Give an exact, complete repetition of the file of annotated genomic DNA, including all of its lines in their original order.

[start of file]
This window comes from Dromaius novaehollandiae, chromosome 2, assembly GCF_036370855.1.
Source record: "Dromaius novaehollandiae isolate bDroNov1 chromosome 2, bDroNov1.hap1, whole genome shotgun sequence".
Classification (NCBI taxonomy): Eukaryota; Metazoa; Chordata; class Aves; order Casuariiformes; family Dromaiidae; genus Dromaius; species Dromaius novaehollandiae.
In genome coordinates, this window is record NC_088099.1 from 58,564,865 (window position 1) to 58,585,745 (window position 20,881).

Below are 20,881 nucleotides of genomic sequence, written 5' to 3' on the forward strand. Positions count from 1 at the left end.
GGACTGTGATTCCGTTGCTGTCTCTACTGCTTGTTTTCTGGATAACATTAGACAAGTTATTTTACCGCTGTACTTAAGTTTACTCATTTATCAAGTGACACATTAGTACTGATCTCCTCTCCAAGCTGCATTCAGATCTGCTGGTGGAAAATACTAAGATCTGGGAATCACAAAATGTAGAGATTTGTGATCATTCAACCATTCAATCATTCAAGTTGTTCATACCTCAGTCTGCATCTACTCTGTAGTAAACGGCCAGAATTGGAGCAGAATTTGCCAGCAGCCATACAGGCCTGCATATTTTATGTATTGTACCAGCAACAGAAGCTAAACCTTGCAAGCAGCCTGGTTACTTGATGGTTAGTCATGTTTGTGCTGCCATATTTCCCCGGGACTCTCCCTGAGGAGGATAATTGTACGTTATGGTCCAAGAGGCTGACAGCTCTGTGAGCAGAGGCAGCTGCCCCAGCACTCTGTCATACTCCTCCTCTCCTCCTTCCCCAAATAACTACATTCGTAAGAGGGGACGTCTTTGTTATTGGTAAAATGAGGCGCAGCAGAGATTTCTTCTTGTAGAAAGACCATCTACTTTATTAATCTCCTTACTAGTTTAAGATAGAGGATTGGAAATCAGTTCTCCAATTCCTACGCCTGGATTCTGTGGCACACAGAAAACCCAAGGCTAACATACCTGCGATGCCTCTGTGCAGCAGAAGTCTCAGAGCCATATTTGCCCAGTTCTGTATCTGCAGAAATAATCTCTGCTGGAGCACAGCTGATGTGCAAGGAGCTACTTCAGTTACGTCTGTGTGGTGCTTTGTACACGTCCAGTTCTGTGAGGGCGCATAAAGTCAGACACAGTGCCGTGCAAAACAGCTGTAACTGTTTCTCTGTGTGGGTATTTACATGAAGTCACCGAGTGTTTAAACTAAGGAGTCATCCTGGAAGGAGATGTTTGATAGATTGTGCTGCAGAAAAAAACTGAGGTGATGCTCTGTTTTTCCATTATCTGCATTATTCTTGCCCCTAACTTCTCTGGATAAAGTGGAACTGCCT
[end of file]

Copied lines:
This window comes from Dromaius novaehollandiae, chromosome 2, assembly GCF_036370855.1.
Source record: "Dromaius novaehollandiae isolate bDroNov1 chromosome 2, bDroNov1.hap1, whole genome shotgun sequence".
Classification (NCBI taxonomy): Eukaryota; Metazoa; Chordata; class Aves; order Casuariiformes; family Dromaiidae; genus Dromaius; species Dromaius novaehollandiae.
In genome coordinates, this window is record NC_088099.1 from 58,564,865 (window position 1) to 58,585,745 (window position 20,881).

Below are 20,881 nucleotides of genomic sequence, written 5' to 3' on the forward strand. Positions count from 1 at the left end.
GGACTGTGATTCCGTTGCTGTCTCTACTGCTTGTTTTCTGGATAACATTAGACAAGTTATTTTACCGCTGTACTTAAGTTTACTCATTTATCAAGTGACACATTAGTACTGATCTCCTCTCCAAGCTGCATTCAGATCTGCTGGTGGAAAATACTAAGATCTGGGAATCACAAAATGTAGAGATTTGTGATCATTCAACCATTCAATCATTCAAGTTGTTCATACCTCAGTCTGCATCTACTCTGTAGTAAACGGCCAGAATTGGAGCAGAATTTGCCAGCAGCCATACAGGCCTGCATATTTTATGTATTGTACCAGCAACAGAAGCTAAACCTTGCAAGCAGCCTGGTTACTTGATGGTTAGTCATGTTTGTGCTGCCATATTTCCCCGGGACTCTCCCTGAGGAGGATAATTGTACGTTATGGTCCAAGAGGCTGACAGCTCTGTGAGCAGAGGCAGCTGCCCCAGCACTCTGTCATACTCCTCCTCTCCTCCTTCCCCAAATAACTACATTCGTAAGAGGGGACGTCTTTGTTATTGGTAAAATGAGGCGCAGCAGAGATTTCTTCTTGTAGAAAGACCATCTACTTTATTAATCTCCTTACTAGTTTAAGATAGAGGATTGGAAATCAGTTCTCCAATTCCTACGCCTGGATTCTGTGGCACACAGAAAACCCAAGGCTAACATACCTGCGATGCCTCTGTGCAGCAGAAGTCTCAGAGCCATATTTGCCCAGTTCTGTATCTGCAGAAATAATCTCTGCTGGAGCACAGCTGATGTGCAAGGAGCTACTTCAGTTACGTCTGTGTGGTGCTTTGTACACGTCCAGTTCTGTGAGGGCGCATAAAGTCAGACACAGTGCCGTGCAAAACAGCTGTAACTGTTTCTCTGTGTGGGTATTTACATGAAGTCACCGAGTGTTTAAACTAAGGAGTCATCCTGGAAGGAGATGTTTGATAGATTGTGCTGCAGAAAAAAACTGAGGTGATGCTCTGTTTTTCCATTATCTGCATTATTCTTGCCCCTAACTTCTCTGGATAAAGTGGAACTGCCT